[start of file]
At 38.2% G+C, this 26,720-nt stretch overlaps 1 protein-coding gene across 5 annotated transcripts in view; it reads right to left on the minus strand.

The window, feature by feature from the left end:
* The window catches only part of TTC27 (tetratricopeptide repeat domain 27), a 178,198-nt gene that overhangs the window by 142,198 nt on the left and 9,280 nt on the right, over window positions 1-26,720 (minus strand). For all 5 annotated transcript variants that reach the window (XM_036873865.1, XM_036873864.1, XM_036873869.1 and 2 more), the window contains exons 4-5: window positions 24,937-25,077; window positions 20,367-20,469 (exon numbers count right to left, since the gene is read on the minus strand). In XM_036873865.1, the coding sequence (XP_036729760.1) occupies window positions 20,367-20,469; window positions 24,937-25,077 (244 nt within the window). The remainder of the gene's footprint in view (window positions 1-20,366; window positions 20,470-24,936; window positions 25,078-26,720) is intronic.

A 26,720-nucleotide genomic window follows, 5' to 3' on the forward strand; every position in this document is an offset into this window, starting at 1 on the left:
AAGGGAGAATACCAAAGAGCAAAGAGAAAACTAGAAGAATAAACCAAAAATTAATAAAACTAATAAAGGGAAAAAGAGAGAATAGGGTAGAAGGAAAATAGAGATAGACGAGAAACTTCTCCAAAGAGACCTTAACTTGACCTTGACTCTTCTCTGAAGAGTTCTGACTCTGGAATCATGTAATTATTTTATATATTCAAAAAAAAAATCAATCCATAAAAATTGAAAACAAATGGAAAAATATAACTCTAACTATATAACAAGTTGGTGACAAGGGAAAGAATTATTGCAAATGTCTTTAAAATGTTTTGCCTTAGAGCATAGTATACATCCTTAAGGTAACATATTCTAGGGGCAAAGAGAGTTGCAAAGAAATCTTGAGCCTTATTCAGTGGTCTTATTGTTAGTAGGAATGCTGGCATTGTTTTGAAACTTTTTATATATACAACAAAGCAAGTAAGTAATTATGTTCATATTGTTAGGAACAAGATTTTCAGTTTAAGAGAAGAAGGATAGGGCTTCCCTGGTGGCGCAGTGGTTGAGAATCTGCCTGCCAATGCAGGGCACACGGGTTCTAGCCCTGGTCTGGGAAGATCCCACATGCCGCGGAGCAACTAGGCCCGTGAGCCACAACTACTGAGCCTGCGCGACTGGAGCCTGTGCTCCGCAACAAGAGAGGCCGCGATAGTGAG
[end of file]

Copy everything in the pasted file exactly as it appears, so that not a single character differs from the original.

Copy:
At 38.2% G+C, this 26,720-nt stretch overlaps 1 protein-coding gene across 5 annotated transcripts in view; it reads right to left on the minus strand.

The window, feature by feature from the left end:
* The window catches only part of TTC27 (tetratricopeptide repeat domain 27), a 178,198-nt gene that overhangs the window by 142,198 nt on the left and 9,280 nt on the right, over window positions 1-26,720 (minus strand). For all 5 annotated transcript variants that reach the window (XM_036873865.1, XM_036873864.1, XM_036873869.1 and 2 more), the window contains exons 4-5: window positions 24,937-25,077; window positions 20,367-20,469 (exon numbers count right to left, since the gene is read on the minus strand). In XM_036873865.1, the coding sequence (XP_036729760.1) occupies window positions 20,367-20,469; window positions 24,937-25,077 (244 nt within the window). The remainder of the gene's footprint in view (window positions 1-20,366; window positions 20,470-24,936; window positions 25,078-26,720) is intronic.

A 26,720-nucleotide genomic window follows, 5' to 3' on the forward strand; every position in this document is an offset into this window, starting at 1 on the left:
AAGGGAGAATACCAAAGAGCAAAGAGAAAACTAGAAGAATAAACCAAAAATTAATAAAACTAATAAAGGGAAAAAGAGAGAATAGGGTAGAAGGAAAATAGAGATAGACGAGAAACTTCTCCAAAGAGACCTTAACTTGACCTTGACTCTTCTCTGAAGAGTTCTGACTCTGGAATCATGTAATTATTTTATATATTCAAAAAAAAAATCAATCCATAAAAATTGAAAACAAATGGAAAAATATAACTCTAACTATATAACAAGTTGGTGACAAGGGAAAGAATTATTGCAAATGTCTTTAAAATGTTTTGCCTTAGAGCATAGTATACATCCTTAAGGTAACATATTCTAGGGGCAAAGAGAGTTGCAAAGAAATCTTGAGCCTTATTCAGTGGTCTTATTGTTAGTAGGAATGCTGGCATTGTTTTGAAACTTTTTATATATACAACAAAGCAAGTAAGTAATTATGTTCATATTGTTAGGAACAAGATTTTCAGTTTAAGAGAAGAAGGATAGGGCTTCCCTGGTGGCGCAGTGGTTGAGAATCTGCCTGCCAATGCAGGGCACACGGGTTCTAGCCCTGGTCTGGGAAGATCCCACATGCCGCGGAGCAACTAGGCCCGTGAGCCACAACTACTGAGCCTGCGCGACTGGAGCCTGTGCTCCGCAACAAGAGAGGCCGCGATAGTGAG